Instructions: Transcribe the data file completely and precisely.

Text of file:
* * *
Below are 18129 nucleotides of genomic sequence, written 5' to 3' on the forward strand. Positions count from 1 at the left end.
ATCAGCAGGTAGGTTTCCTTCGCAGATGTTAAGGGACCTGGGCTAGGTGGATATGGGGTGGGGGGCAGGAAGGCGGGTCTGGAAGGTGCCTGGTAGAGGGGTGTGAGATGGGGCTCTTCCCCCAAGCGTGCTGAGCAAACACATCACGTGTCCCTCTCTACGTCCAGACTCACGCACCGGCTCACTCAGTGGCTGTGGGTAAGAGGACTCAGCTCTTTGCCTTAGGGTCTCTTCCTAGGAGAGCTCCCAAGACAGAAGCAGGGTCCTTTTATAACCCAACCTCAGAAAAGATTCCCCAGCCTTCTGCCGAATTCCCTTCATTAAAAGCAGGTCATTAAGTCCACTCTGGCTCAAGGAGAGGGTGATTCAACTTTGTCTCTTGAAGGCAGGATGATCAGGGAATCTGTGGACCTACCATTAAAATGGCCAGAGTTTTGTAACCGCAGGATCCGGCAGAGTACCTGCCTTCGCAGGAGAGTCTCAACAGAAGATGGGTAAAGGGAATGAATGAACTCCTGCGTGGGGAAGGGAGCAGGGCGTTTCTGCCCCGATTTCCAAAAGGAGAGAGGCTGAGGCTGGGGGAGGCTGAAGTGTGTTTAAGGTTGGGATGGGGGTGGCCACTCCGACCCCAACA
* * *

Below are 18129 nucleotides of genomic sequence, written 5' to 3' on the forward strand. Positions count from 1 at the left end.
ATCAGCAGGTAGGTTTCCTTCGCAGATGTTAAGGGACCTGGGCTAGGTGGATATGGGGTGGGGGGCAGGAAGGCGGGTCTGGAAGGTGCCTGGTAGAGGGGTGTGAGATGGGGCTCTTCCCCCAAGCGTGCTGAGCAAACACATCACGTGTCCCTCTCTACGTCCAGACTCACGCACCGGCTCACTCAGTGGCTGTGGGTAAGAGGACTCAGCTCTTTGCCTTAGGGTCTCTTCCTAGGAGAGCTCCCAAGACAGAAGCAGGGTCCTTTTATAACCCAACCTCAGAAAAGATTCCCCAGCCTTCTGCCGAATTCCCTTCATTAAAAGCAGGTCATTAAGTCCACTCTGGCTCAAGGAGAGGGTGATTCAACTTTGTCTCTTGAAGGCAGGATGATCAGGGAATCTGTGGACCTACCATTAAAATGGCCAGAGTTTTGTAACCGCAGGATCCGGCAGAGTACCTGCCTTCGCAGGAGAGTCTCAACAGAAGATGGGTAAAGGGAATGAATGAACTCCTGCGTGGGGAAGGGAGCAGGGCGTTTCTGCCCCGATTTCCAAAAGGAGAGAGGCTGAGGCTGGGGGAGGCTGAAGTGTGTTTAAGGTTGGGATGGGGGTGGCCACTCCGACCCCAACA